In Columbia, Mo., this week, Mr. Biden urged a paraplegic state official to stand up to be recognized. “Chuck, stand up, let the people see you,” Mr. Biden shouted to State Senator Chuck Graham, before realizing, to his horror, that Mr. Graham uses a wheelchair.
“Oh, God love ya,” Mr. Biden said. “What am I talking about?”
How is this kind of gaffe is different from those which amount to inelegant diction or impolitic revelations? The "offense" here is certainly not anti-disability bigotry or insensitivity, and the sociologist of information should not get distracted by (either republican or disability-rights) activists who might want to make hay about the event. Rather, it's a failure to be aware of, or keep track of, a relevant piece of information about someone. As such, it is, before all else, relationally revealing : a basic norm of relationships is to keep track of relevant information about the other. When one utters the phrase "my friend," even if it is ritualized political speech, it triggers some informational expectations. When these aren't met, we find it jarring or even offensive (consider the simple case of getting a form letter that mis-addresses you as Mr. or Ms. -- it quickly becomes even junkier mail than it already was).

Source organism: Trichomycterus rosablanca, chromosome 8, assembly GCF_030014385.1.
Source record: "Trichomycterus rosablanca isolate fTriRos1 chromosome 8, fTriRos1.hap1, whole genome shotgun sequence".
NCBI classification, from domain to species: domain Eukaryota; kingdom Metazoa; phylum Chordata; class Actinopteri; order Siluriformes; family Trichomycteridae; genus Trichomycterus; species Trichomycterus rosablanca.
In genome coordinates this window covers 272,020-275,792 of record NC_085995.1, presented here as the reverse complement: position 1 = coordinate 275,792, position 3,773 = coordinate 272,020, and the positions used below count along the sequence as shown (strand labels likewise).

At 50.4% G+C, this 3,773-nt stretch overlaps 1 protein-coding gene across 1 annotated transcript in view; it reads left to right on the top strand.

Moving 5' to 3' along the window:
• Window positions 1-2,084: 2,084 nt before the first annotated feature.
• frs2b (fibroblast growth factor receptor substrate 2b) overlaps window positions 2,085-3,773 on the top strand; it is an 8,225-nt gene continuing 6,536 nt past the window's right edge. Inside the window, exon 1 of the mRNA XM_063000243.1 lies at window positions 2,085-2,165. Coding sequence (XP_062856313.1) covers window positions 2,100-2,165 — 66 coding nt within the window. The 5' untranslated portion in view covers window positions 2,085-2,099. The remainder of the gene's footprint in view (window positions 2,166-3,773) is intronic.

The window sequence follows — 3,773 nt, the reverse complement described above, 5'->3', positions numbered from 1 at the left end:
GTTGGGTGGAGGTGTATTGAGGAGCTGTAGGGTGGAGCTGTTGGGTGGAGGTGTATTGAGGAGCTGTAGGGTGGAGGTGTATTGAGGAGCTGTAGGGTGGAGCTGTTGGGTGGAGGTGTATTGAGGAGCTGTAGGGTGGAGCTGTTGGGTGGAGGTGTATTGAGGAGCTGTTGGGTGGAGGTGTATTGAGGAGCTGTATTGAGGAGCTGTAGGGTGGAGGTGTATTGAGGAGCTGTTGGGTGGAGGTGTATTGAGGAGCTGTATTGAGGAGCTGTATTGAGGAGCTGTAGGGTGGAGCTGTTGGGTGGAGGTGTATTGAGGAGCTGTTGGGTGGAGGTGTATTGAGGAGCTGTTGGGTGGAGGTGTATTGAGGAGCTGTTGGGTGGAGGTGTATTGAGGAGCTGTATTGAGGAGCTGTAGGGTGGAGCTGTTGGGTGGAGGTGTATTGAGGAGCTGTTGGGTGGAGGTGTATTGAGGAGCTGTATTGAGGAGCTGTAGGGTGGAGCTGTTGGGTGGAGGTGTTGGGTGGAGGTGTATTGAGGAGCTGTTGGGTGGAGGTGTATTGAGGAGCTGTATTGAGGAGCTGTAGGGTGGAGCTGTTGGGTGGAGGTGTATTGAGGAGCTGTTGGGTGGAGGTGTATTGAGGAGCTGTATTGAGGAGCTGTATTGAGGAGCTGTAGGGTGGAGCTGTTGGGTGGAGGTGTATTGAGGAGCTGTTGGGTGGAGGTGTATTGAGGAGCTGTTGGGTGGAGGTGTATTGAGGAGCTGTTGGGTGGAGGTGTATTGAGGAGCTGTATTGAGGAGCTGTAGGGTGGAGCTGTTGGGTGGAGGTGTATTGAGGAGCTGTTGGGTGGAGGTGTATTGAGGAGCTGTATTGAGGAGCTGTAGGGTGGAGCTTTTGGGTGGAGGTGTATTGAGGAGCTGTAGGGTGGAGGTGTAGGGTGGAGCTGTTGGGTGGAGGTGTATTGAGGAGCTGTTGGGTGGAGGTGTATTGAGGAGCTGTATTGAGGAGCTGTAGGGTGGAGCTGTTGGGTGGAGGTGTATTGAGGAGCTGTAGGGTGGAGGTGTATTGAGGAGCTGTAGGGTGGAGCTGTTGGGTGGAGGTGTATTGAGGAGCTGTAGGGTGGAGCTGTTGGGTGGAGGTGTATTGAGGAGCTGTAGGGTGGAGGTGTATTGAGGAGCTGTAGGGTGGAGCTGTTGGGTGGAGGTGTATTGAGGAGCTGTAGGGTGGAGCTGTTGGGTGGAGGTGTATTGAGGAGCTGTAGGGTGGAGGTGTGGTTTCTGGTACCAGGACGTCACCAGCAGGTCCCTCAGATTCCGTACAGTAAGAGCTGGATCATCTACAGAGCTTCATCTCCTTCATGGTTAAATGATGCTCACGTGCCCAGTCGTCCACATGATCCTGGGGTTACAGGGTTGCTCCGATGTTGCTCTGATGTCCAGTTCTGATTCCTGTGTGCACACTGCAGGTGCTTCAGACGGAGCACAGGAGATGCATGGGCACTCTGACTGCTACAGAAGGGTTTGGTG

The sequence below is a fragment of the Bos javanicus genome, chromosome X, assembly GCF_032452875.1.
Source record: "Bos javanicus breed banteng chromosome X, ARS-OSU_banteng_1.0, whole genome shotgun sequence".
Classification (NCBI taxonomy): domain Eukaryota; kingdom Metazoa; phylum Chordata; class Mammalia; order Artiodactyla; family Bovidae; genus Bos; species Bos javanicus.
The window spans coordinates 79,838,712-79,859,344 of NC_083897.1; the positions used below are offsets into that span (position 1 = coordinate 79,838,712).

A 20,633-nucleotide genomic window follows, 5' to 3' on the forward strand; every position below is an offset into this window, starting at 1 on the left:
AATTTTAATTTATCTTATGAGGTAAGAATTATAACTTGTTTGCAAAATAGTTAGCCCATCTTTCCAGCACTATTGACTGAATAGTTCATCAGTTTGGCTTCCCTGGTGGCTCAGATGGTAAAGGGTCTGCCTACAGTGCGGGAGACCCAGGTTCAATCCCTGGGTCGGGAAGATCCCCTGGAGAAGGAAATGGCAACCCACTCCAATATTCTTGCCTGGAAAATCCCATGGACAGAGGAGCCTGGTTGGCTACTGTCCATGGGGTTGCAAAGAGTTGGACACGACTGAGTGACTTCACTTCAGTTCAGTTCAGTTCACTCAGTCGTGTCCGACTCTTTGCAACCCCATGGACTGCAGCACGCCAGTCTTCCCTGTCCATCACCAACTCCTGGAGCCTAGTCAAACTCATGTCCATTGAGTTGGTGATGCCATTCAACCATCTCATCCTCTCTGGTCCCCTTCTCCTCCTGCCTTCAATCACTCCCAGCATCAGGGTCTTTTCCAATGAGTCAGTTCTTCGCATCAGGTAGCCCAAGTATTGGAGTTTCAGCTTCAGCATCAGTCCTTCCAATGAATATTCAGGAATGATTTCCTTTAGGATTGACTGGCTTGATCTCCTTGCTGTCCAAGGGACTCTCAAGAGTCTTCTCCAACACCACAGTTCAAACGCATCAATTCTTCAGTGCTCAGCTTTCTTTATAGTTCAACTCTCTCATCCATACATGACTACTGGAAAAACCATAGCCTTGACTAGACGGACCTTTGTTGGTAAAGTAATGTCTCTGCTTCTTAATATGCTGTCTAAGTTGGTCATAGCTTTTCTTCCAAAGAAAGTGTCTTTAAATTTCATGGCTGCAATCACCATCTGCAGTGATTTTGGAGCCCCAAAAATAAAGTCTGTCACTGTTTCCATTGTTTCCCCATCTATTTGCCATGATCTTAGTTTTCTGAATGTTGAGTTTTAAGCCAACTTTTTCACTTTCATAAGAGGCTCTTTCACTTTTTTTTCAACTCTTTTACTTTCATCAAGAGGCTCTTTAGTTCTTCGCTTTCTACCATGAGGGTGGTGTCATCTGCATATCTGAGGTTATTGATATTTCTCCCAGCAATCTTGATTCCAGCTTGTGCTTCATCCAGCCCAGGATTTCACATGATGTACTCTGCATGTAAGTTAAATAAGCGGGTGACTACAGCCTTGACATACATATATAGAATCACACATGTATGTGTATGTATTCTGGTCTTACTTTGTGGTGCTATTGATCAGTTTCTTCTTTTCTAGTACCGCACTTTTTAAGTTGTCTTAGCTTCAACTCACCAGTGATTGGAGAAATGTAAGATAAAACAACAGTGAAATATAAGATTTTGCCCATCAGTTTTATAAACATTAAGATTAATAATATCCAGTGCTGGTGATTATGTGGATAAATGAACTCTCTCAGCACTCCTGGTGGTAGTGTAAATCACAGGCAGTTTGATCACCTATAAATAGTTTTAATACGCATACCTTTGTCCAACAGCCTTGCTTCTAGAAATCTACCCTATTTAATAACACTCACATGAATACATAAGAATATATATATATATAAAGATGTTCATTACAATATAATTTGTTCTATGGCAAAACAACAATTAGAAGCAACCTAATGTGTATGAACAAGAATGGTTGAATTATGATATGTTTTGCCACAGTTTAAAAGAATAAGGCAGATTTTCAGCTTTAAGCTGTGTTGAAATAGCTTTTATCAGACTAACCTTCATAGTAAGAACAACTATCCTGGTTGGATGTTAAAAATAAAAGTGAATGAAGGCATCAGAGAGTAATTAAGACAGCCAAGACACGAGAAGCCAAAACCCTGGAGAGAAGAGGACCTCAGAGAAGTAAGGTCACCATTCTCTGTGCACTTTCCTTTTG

Normally, politicians can synthesize relationships such as "my friend..." because their handlers can remind them of information-you-ought-to-know-about-the-other as they make their way toward a handshake. Getting such things right may not mean anything in an objective sense, but in terms of the relational work it does, it can certainly be consequential.
The take-away is that relationships, even those created artificially for the purposes of the moment, always come with informational expectations and obligations.